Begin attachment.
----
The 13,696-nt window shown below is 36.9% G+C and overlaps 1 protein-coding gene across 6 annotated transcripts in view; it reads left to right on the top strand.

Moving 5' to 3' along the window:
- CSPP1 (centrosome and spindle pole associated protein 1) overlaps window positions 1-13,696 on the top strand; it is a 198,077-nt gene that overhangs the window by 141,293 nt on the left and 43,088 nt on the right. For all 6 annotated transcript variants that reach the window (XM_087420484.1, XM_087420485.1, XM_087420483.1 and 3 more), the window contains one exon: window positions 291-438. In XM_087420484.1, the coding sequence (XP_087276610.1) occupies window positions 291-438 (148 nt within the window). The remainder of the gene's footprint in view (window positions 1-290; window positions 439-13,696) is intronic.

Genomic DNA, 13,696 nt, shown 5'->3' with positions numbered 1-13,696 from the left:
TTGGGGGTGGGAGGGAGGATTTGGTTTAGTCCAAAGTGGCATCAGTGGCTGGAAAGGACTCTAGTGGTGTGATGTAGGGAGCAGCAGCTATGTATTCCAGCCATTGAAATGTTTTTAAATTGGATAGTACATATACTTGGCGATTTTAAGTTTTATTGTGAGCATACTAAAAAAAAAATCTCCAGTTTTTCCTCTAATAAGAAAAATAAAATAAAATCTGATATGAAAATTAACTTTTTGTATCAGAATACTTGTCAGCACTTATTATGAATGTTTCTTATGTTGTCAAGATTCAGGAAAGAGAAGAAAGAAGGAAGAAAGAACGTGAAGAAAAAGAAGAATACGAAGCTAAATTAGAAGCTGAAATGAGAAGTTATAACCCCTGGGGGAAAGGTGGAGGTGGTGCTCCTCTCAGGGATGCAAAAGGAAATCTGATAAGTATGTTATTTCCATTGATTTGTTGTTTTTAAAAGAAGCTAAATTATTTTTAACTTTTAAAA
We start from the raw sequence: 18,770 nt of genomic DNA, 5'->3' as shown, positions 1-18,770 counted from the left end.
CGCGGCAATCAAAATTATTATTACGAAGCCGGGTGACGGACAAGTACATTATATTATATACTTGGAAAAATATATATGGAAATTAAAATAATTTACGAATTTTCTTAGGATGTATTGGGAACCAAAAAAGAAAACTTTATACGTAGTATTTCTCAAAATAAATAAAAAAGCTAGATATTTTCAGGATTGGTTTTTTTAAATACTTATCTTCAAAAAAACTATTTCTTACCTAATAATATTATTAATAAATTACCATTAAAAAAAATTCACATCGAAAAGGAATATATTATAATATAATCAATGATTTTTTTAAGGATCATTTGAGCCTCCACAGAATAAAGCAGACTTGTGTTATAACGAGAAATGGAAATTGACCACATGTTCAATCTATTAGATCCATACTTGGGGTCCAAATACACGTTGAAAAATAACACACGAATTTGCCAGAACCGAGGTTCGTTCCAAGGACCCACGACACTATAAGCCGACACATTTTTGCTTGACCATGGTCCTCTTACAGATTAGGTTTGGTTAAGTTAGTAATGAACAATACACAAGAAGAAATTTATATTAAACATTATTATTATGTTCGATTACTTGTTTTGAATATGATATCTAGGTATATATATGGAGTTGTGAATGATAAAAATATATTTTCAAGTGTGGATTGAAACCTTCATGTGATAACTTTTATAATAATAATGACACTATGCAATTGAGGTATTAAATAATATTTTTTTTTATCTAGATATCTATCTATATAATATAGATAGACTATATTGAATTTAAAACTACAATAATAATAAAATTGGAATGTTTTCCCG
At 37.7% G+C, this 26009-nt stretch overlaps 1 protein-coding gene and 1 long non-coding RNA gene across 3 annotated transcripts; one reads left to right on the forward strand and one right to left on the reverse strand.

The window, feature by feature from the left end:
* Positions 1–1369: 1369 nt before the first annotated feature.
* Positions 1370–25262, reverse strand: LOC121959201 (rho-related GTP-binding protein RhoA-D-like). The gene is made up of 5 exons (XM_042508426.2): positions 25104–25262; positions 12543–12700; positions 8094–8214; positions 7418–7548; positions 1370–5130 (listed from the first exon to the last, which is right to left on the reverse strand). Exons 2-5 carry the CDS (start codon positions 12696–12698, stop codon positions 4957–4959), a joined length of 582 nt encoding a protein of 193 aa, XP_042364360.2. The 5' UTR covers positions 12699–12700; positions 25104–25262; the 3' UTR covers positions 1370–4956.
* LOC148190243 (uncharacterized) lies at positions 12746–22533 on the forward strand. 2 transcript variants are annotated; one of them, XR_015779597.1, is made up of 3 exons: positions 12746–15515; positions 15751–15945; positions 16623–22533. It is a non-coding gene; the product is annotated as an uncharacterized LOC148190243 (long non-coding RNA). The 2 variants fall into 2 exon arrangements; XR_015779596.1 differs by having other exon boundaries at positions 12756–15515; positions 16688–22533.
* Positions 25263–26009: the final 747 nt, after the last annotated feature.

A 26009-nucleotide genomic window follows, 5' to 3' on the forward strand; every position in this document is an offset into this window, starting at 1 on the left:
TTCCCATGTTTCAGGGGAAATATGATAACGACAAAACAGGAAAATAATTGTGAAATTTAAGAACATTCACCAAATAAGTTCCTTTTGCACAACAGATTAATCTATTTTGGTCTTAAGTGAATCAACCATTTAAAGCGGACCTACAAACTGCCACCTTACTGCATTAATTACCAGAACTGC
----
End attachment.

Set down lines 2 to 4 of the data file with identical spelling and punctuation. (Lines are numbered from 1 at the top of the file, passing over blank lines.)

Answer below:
Moving 5' to 3' along the window:
- CSPP1 (centrosome and spindle pole associated protein 1) overlaps window positions 1-13,696 on the top strand; it is a 198,077-nt gene that overhangs the window by 141,293 nt on the left and 43,088 nt on the right. For all 6 annotated transcript variants that reach the window (XM_087420484.1, XM_087420485.1, XM_087420483.1 and 3 more), the window contains one exon: window positions 291-438. In XM_087420484.1, the coding sequence (XP_087276610.1) occupies window positions 291-438 (148 nt within the window). The remainder of the gene's footprint in view (window positions 1-290; window positions 439-13,696) is intronic.

Genomic DNA, 13,696 nt, shown 5'->3' with positions numbered 1-13,696 from the left: